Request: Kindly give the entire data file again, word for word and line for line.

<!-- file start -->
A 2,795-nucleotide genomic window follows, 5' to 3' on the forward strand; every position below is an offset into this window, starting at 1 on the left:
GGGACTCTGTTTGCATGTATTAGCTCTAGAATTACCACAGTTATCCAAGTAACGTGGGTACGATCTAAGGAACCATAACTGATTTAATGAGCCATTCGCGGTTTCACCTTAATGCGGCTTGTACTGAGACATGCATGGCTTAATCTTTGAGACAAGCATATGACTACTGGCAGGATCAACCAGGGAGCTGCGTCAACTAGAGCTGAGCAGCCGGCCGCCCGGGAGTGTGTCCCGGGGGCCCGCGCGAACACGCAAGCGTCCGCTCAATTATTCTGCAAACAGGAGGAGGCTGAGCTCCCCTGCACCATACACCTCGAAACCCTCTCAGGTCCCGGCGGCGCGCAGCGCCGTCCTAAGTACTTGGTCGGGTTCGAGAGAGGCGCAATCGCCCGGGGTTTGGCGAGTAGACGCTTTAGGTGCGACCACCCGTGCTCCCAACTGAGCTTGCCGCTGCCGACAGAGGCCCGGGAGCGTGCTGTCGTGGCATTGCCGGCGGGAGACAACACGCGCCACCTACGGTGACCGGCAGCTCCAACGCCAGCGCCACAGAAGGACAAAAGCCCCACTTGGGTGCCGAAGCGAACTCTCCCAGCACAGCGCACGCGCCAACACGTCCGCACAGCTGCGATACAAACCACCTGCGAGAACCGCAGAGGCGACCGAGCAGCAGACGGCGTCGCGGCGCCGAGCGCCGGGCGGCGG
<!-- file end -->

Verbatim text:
A 2,795-nucleotide genomic window follows, 5' to 3' on the forward strand; every position below is an offset into this window, starting at 1 on the left:
GGGACTCTGTTTGCATGTATTAGCTCTAGAATTACCACAGTTATCCAAGTAACGTGGGTACGATCTAAGGAACCATAACTGATTTAATGAGCCATTCGCGGTTTCACCTTAATGCGGCTTGTACTGAGACATGCATGGCTTAATCTTTGAGACAAGCATATGACTACTGGCAGGATCAACCAGGGAGCTGCGTCAACTAGAGCTGAGCAGCCGGCCGCCCGGGAGTGTGTCCCGGGGGCCCGCGCGAACACGCAAGCGTCCGCTCAATTATTCTGCAAACAGGAGGAGGCTGAGCTCCCCTGCACCATACACCTCGAAACCCTCTCAGGTCCCGGCGGCGCGCAGCGCCGTCCTAAGTACTTGGTCGGGTTCGAGAGAGGCGCAATCGCCCGGGGTTTGGCGAGTAGACGCTTTAGGTGCGACCACCCGTGCTCCCAACTGAGCTTGCCGCTGCCGACAGAGGCCCGGGAGCGTGCTGTCGTGGCATTGCCGGCGGGAGACAACACGCGCCACCTACGGTGACCGGCAGCTCCAACGCCAGCGCCACAGAAGGACAAAAGCCCCACTTGGGTGCCGAAGCGAACTCTCCCAGCACAGCGCACGCGCCAACACGTCCGCACAGCTGCGATACAAACCACCTGCGAGAACCGCAGAGGCGACCGAGCAGCAGACGGCGTCGCGGCGCCGAGCGCCGGGCGGCGG